Thank You!

I started writing this blog on 1 April 2009, then under the name The Game is Afoot, in blogger and mainly in Spanish. Since then many things have happened that are almost impossible to summarise. However, I would like to take advantage of this anniversary to thank those who read it, either regularly or sporadically, for their support. I hope to continue writing A Crime is Afoot for many more years, and I trust that my future book notes will add something to a mere enumeration or compilation of my readings.

All best

José Ignacio

What I Read in March 2022

65008f6e49ef3b216212c897c45bf40bFor reasons I will not mention in this context, my production this month has been reduced to a few titles, some of which I read the previous month.

Jumping Jenny, 1933 (Roger Sheringham Cases #9) by Anthony Berkeley

The Case-Book of Sherlock Holmes, 1927 by Arthur Conan Doyle

Overture to Death, 1939 (Roderick Alleyn #8) by Ngaio Marsh

The Private Life of Sherlock Holmes (1933) by Vincent Starrett

The 9.50 Up Express and Other Stories (s.s. collected 2020) by Freeman Wills Crofts

Hunt in the Dark, (s.s collected 2021) by Q. Patrick

What I Read in February 2022

65008f6e49ef3b216212c897c45bf40b

‘The Avenging Chance’, 1928 s.s. by Anthony Berkeley

The Poisoned Chocolates Case (Revisited and updated on 13/02/2022), 1929 (Roger Sheringham Cases #5) by Anthony Berkeley

Elusion Aforethought: The Life and Writing of Anthony Berkeley Cox (1996) by Malcolm J. Turnbull

The Wintringham Mystery: Cicely Disappears, 1927 by Anthony Berkeley

Overture to Death, 1939 (Roderick Alleyn #8) by Ngaio Marsh (my post will be ready soon)

Jumping Jenny, 1933 (Roger Sheringham Cases # 9) by Anthony Berkeley (my post will be ready soon)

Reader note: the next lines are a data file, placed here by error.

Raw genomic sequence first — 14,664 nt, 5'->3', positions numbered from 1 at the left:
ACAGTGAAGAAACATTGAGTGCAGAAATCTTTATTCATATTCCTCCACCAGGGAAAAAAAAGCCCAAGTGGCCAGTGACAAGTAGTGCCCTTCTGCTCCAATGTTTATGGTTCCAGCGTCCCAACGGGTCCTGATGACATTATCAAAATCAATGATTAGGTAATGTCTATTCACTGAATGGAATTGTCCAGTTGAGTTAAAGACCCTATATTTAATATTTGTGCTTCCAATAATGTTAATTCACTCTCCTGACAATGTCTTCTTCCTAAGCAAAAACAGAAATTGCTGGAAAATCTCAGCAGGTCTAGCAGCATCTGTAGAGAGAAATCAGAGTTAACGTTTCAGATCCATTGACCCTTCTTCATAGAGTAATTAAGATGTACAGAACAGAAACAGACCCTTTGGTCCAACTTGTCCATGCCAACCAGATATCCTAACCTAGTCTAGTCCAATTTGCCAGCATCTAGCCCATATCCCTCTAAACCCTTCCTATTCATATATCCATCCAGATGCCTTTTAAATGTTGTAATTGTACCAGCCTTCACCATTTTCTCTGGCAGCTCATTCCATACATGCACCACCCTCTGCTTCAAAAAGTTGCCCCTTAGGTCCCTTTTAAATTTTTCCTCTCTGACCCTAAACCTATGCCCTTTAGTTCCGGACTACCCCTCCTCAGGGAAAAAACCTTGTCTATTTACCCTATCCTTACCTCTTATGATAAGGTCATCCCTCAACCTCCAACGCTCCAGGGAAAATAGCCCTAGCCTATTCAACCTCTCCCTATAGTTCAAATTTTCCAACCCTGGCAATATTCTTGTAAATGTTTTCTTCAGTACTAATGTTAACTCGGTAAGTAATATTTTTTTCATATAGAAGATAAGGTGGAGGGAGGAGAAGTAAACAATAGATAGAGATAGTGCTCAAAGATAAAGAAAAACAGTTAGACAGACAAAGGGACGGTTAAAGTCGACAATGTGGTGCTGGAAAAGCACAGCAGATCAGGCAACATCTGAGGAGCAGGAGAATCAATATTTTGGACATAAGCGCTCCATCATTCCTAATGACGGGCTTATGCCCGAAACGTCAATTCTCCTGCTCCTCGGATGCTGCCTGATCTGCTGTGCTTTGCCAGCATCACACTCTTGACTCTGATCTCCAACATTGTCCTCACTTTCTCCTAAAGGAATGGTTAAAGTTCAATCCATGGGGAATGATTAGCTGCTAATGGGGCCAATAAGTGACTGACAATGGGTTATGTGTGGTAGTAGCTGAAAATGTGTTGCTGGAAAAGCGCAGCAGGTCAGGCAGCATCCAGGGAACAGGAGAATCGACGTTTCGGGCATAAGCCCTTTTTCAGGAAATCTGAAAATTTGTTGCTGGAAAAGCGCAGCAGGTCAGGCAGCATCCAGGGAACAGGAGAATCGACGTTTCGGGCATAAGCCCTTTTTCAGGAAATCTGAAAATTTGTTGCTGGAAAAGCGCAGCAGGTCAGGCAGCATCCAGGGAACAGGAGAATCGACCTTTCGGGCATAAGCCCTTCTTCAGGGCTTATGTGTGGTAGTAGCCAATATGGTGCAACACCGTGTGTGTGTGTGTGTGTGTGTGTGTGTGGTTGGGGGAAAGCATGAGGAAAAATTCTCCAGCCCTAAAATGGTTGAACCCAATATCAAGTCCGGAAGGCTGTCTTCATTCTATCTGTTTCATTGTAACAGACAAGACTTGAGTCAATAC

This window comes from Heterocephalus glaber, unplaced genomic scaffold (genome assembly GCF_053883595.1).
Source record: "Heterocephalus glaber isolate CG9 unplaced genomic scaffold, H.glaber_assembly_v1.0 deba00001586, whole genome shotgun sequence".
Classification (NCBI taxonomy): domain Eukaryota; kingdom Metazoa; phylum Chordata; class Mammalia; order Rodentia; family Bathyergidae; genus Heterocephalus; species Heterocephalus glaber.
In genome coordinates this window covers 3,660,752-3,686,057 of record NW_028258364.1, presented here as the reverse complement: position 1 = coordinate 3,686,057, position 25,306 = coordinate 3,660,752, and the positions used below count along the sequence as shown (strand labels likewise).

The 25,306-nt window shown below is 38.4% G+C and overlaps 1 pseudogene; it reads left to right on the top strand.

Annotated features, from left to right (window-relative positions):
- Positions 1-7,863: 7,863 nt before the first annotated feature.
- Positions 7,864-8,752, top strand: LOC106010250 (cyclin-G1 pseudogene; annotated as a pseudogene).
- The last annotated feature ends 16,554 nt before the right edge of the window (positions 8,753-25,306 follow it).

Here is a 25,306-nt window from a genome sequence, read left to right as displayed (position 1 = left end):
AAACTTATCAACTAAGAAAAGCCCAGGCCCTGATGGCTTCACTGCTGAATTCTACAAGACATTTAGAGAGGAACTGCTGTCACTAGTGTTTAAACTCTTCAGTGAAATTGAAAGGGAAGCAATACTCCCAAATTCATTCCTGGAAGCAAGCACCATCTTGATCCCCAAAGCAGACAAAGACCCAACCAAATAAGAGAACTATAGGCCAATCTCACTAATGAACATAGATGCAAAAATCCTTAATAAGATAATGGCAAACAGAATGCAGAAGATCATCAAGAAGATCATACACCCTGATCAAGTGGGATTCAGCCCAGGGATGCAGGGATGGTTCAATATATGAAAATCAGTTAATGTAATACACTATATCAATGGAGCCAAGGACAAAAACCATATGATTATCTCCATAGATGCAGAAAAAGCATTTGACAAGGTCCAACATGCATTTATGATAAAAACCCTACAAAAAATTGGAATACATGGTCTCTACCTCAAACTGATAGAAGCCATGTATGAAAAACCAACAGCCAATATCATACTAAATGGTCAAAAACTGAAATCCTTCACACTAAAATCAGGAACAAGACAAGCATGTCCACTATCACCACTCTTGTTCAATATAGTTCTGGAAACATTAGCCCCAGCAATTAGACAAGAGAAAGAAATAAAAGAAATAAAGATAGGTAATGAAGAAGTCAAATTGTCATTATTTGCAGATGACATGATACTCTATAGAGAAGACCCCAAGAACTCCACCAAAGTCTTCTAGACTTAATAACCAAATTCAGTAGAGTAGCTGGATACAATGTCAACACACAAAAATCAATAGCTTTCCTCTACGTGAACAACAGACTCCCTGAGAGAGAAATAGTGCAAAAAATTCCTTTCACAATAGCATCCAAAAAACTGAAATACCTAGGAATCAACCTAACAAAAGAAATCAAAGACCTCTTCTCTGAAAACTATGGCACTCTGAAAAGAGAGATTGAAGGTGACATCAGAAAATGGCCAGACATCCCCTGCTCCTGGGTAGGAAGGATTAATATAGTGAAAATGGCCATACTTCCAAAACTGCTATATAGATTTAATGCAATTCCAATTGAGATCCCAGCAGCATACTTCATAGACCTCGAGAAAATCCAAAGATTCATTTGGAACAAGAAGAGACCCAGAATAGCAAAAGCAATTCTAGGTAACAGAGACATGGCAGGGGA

Currently reading: The 9.50 Up Express and Other Stories (s.s. collected 2020) by Freeman Wills Crofts

What I Read in January 2022

65008f6e49ef3b216212c897c45bf40b

The Forbidden House (1932) by Michel Herbert & Eugene Wyl (translated by John Pugmire)

The Cases of Lieutenant Timothy Trant (2019), by Q. Patrick (Richard Webb and Hugh Wheeler)

These Names Make Clues, 1937 (Robert MacDonald #12) by E. C. R. Lorac

Murder in the Basement, 1932 (Roger Sheringham Cases #8) by Anthony Berkeley

Unnatural Death, 1927 (Lord Peter Wimsey #3) by Dorothy L Sayers

The D’Arblay Mystery, 1926 (Dr Thorndyke Mysteries #13) by R. Austin Freeman (my post will be ready soon)

Overture to Death, 1939 (Roderick Alleyn #8) by Ngaio Marsh (my post will be ready soon)

Currently reading: The 9.50 Up Express and Other Stories (s.s. collected 2020) by Freeman Wills Crofts

The little world of Mayhem Parva

In his classic study of British detective fiction, Snobbery with Violence: English Crime Stories and Their Audience (1971), Colin Watson (1920 – 1983) coined the term Mayhem Parva. He actually subtitled chapter 13 in his book: “The little world of Mayhem Parva”. The question is what did he mean by Mayhem Parva?

Several online dictionaries have defined the term Mayhem Parva as: “The archetypical sleepy English village that is the setting for many works of detective fiction.” And they go on to say that “its earliest use is found in Colin Watson in 1971. From mayhem + classical Latin parva, feminine singular of parvus little, after English village names with this as second element (e.g. Ash Parva, Shropshire, Ashby Parva, Leicestershire, etc.)

More specifically, Colin Watson writes: “The setting for the crime stories by what we might call the Mayhem Parva school would be a cross between a village and commuters’ dormitory in the South of England, self-contained and largely self-sufficient. It would have a well-attended church, an inn with reasonable accommodation for itinerant detective-inspectors, a village institute, library and shop — including a chemist’s where weed killer and hair dye might conveniently be bought. The district would be rural, but not uncompromisingly so — there would be a good bus service for the keeping of suspicious appointments in the nearby town, for instance — but its general character would be sufficiently picturesque to chime with the English suburb dweller’s sadly uninformed hankering after retirement to `the country’.”

There is no doubt that the term had a derogatory tone in its inception, but I would like to think that now, that the term is widely established, it may have lost that pejorative sense it originally had, to become a purely descriptive term. Would you agree, or am I totally wrong?

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